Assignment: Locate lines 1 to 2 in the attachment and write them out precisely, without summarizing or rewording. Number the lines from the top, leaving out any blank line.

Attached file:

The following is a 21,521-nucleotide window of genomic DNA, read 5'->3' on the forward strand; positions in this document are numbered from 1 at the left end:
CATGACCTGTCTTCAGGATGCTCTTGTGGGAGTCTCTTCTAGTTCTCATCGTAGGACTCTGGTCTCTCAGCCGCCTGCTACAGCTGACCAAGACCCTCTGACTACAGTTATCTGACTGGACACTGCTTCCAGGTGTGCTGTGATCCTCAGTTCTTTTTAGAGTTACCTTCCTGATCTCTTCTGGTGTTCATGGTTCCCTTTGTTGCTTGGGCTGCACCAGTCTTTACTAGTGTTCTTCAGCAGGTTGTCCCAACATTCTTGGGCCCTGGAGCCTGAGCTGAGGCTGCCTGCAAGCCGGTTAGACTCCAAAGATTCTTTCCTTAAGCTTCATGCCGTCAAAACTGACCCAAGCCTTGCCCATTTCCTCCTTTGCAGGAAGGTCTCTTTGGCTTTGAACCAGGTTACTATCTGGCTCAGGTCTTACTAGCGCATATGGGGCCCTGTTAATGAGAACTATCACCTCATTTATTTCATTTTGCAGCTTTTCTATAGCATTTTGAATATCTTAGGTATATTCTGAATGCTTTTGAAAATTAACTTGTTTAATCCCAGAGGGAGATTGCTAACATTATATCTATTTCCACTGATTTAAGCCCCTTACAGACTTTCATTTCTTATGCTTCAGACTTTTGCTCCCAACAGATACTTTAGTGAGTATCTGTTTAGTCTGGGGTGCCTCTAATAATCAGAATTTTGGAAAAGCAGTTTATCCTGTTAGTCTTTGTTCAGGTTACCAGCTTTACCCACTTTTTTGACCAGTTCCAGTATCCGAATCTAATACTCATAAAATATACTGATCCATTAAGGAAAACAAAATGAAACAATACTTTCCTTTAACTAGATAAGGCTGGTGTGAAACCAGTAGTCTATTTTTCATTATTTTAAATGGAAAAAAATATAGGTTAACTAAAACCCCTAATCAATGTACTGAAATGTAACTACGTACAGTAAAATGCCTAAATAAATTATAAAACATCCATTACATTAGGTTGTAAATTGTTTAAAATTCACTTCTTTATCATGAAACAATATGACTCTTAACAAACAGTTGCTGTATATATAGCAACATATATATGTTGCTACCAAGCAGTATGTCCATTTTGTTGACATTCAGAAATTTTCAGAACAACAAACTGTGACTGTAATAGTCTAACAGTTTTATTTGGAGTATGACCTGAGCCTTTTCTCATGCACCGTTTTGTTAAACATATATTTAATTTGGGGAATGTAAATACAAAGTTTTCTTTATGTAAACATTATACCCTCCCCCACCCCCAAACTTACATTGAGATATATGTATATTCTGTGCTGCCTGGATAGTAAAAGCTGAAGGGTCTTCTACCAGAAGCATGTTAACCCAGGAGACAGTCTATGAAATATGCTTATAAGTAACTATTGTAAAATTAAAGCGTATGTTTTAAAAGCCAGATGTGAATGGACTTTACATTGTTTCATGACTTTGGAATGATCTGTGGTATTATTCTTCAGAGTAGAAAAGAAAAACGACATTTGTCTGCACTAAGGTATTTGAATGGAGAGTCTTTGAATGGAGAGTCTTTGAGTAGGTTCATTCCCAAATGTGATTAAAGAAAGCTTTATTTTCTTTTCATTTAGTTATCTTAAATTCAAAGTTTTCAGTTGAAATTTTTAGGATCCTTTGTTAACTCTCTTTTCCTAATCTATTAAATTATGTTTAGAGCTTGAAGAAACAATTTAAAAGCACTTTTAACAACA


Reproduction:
The following is a 21,521-nucleotide window of genomic DNA, read 5'->3' on the forward strand; positions in this document are numbered from 1 at the left end:
CATGACCTGTCTTCAGGATGCTCTTGTGGGAGTCTCTTCTAGTTCTCATCGTAGGACTCTGGTCTCTCAGCCGCCTGCTACAGCTGACCAAGACCCTCTGACTACAGTTATCTGACTGGACACTGCTTCCAGGTGTGCTGTGATCCTCAGTTCTTTTTAGAGTTACCTTCCTGATCTCTTCTGGTGTTCATGGTTCCCTTTGTTGCTTGGGCTGCACCAGTCTTTACTAGTGTTCTTCAGCAGGTTGTCCCAACATTCTTGGGCCCTGGAGCCTGAGCTGAGGCTGCCTGCAAGCCGGTTAGACTCCAAAGATTCTTTCCTTAAGCTTCATGCCGTCAAAACTGACCCAAGCCTTGCCCATTTCCTCCTTTGCAGGAAGGTCTCTTTGGCTTTGAACCAGGTTACTATCTGGCTCAGGTCTTACTAGCGCATATGGGGCCCTGTTAATGAGAACTATCACCTCATTTATTTCATTTTGCAGCTTTTCTATAGCATTTTGAATATCTTAGGTATATTCTGAATGCTTTTGAAAATTAACTTGTTTAATCCCAGAGGGAGATTGCTAACATTATATCTATTTCCACTGATTTAAGCCCCTTACAGACTTTCATTTCTTATGCTTCAGACTTTTGCTCCCAACAGATACTTTAGTGAGTATCTGTTTAGTCTGGGGTGCCTCTAATAATCAGAATTTTGGAAAAGCAGTTTATCCTGTTAGTCTTTGTTCAGGTTACCAGCTTTACCCACTTTTTTGACCAGTTCCAGTATCCGAATCTAATACTCATAAAATATACTGATCCATTAAGGAAAACAAAATGAAACAATACTTTCCTTTAACTAGATAAGGCTGGTGTGAAACCAGTAGTCTATTTTTCATTATTTTAAATGGAAAAAAATATAGGTTAACTAAAACCCCTAATCAATGTACTGAAATGTAACTACGTACAGTAAAATGCCTAAATAAATTATAAAACATCCATTACATTAGGTTGTAAATTGTTTAAAATTCACTTCTTTATCATGAAACAATATGACTCTTAACAAACAGTTGCTGTATATATAGCAACATATATATGTTGCTACCAAGCAGTATGTCCATTTTGTTGACATTCAGAAATTTTCAGAACAACAAACTGTGACTGTAATAGTCTAACAGTTTTATTTGGAGTATGACCTGAGCCTTTTCTCATGCACCGTTTTGTTAAACATATATTTAATTTGGGGAATGTAAATACAAAGTTTTCTTTATGTAAACATTATACCCTCCCCCACCCCCAAACTTACATTGAGATATATGTATATTCTGTGCTGCCTGGATAGTAAAAGCTGAAGGGTCTTCTACCAGAAGCATGTTAACCCAGGAGACAGTCTATGAAATATGCTTATAAGTAACTATTGTAAAATTAAAGCGTATGTTTTAAAAGCCAGATGTGAATGGACTTTACATTGTTTCATGACTTTGGAATGATCTGTGGTATTATTCTTCAGAGTAGAAAAGAAAAACGACATTTGTCTGCACTAAGGTATTTGAATGGAGAGTCTTTGAATGGAGAGTCTTTGAGTAGGTTCATTCCCAAATGTGATTAAAGAAAGCTTTATTTTCTTTTCATTTAGTTATCTTAAATTCAAAGTTTTCAGTTGAAATTTTTAGGATCCTTTGTTAACTCTCTTTTCCTAATCTATTAAATTATGTTTAGAGCTTGAAGAAACAATTTAAAAGCACTTTTAACAACA